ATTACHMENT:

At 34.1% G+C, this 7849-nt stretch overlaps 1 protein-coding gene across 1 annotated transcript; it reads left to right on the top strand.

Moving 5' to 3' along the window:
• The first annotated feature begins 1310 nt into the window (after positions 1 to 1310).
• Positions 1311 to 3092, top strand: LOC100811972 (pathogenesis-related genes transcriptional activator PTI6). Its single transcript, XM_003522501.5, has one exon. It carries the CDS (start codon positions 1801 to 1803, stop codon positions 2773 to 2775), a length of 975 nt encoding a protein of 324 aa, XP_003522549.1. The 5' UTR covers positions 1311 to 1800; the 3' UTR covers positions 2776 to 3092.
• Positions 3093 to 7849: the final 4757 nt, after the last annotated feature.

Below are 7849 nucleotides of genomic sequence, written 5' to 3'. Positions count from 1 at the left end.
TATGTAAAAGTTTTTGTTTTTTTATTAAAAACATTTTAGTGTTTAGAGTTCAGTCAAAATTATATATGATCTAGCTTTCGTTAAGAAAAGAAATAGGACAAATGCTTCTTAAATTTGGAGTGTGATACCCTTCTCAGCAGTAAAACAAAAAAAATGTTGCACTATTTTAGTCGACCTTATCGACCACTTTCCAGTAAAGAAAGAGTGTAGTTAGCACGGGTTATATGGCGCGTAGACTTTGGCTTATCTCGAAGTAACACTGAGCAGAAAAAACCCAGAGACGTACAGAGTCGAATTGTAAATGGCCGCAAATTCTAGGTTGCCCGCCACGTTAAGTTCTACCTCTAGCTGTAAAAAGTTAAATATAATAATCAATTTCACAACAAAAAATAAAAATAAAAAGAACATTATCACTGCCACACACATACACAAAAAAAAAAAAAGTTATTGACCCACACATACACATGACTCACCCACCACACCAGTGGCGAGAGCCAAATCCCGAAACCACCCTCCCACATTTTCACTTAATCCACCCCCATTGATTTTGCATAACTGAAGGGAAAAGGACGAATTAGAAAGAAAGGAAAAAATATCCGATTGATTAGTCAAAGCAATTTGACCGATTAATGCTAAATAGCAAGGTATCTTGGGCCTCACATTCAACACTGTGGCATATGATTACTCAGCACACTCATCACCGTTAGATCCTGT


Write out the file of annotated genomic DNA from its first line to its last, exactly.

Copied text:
At 34.1% G+C, this 7849-nt stretch overlaps 1 protein-coding gene across 1 annotated transcript; it reads left to right on the top strand.

Moving 5' to 3' along the window:
• The first annotated feature begins 1310 nt into the window (after positions 1 to 1310).
• Positions 1311 to 3092, top strand: LOC100811972 (pathogenesis-related genes transcriptional activator PTI6). Its single transcript, XM_003522501.5, has one exon. It carries the CDS (start codon positions 1801 to 1803, stop codon positions 2773 to 2775), a length of 975 nt encoding a protein of 324 aa, XP_003522549.1. The 5' UTR covers positions 1311 to 1800; the 3' UTR covers positions 2776 to 3092.
• Positions 3093 to 7849: the final 4757 nt, after the last annotated feature.

Below are 7849 nucleotides of genomic sequence, written 5' to 3'. Positions count from 1 at the left end.
TATGTAAAAGTTTTTGTTTTTTTATTAAAAACATTTTAGTGTTTAGAGTTCAGTCAAAATTATATATGATCTAGCTTTCGTTAAGAAAAGAAATAGGACAAATGCTTCTTAAATTTGGAGTGTGATACCCTTCTCAGCAGTAAAACAAAAAAAATGTTGCACTATTTTAGTCGACCTTATCGACCACTTTCCAGTAAAGAAAGAGTGTAGTTAGCACGGGTTATATGGCGCGTAGACTTTGGCTTATCTCGAAGTAACACTGAGCAGAAAAAACCCAGAGACGTACAGAGTCGAATTGTAAATGGCCGCAAATTCTAGGTTGCCCGCCACGTTAAGTTCTACCTCTAGCTGTAAAAAGTTAAATATAATAATCAATTTCACAACAAAAAATAAAAATAAAAAGAACATTATCACTGCCACACACATACACAAAAAAAAAAAAAGTTATTGACCCACACATACACATGACTCACCCACCACACCAGTGGCGAGAGCCAAATCCCGAAACCACCCTCCCACATTTTCACTTAATCCACCCCCATTGATTTTGCATAACTGAAGGGAAAAGGACGAATTAGAAAGAAAGGAAAAAATATCCGATTGATTAGTCAAAGCAATTTGACCGATTAATGCTAAATAGCAAGGTATCTTGGGCCTCACATTCAACACTGTGGCATATGATTACTCAGCACACTCATCACCGTTAGATCCTGT